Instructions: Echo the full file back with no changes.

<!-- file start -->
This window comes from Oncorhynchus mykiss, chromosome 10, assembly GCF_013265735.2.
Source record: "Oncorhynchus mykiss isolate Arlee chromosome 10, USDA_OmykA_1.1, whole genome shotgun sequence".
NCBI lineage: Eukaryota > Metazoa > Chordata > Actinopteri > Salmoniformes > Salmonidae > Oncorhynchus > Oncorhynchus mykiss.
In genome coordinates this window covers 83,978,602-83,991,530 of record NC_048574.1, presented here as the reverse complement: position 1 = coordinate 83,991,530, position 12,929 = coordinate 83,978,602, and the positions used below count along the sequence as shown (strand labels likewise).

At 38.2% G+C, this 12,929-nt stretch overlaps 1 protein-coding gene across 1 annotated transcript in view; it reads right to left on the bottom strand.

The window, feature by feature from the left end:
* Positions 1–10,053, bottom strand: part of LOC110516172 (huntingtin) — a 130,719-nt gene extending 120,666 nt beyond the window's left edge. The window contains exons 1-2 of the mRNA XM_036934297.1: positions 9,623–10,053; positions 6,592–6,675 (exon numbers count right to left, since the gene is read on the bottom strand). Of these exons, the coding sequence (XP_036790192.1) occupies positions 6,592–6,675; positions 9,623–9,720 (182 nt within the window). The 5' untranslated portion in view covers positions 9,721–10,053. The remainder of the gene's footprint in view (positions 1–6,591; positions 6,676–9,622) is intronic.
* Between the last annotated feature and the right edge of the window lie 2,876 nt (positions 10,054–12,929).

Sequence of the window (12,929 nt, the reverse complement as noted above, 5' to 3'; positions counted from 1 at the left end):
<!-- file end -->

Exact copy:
This window comes from Oncorhynchus mykiss, chromosome 10, assembly GCF_013265735.2.
Source record: "Oncorhynchus mykiss isolate Arlee chromosome 10, USDA_OmykA_1.1, whole genome shotgun sequence".
NCBI lineage: Eukaryota > Metazoa > Chordata > Actinopteri > Salmoniformes > Salmonidae > Oncorhynchus > Oncorhynchus mykiss.
In genome coordinates this window covers 83,978,602-83,991,530 of record NC_048574.1, presented here as the reverse complement: position 1 = coordinate 83,991,530, position 12,929 = coordinate 83,978,602, and the positions used below count along the sequence as shown (strand labels likewise).

At 38.2% G+C, this 12,929-nt stretch overlaps 1 protein-coding gene across 1 annotated transcript in view; it reads right to left on the bottom strand.

The window, feature by feature from the left end:
* Positions 1–10,053, bottom strand: part of LOC110516172 (huntingtin) — a 130,719-nt gene extending 120,666 nt beyond the window's left edge. The window contains exons 1-2 of the mRNA XM_036934297.1: positions 9,623–10,053; positions 6,592–6,675 (exon numbers count right to left, since the gene is read on the bottom strand). Of these exons, the coding sequence (XP_036790192.1) occupies positions 6,592–6,675; positions 9,623–9,720 (182 nt within the window). The 5' untranslated portion in view covers positions 9,721–10,053. The remainder of the gene's footprint in view (positions 1–6,591; positions 6,676–9,622) is intronic.
* Between the last annotated feature and the right edge of the window lie 2,876 nt (positions 10,054–12,929).

Sequence of the window (12,929 nt, the reverse complement as noted above, 5' to 3'; positions counted from 1 at the left end):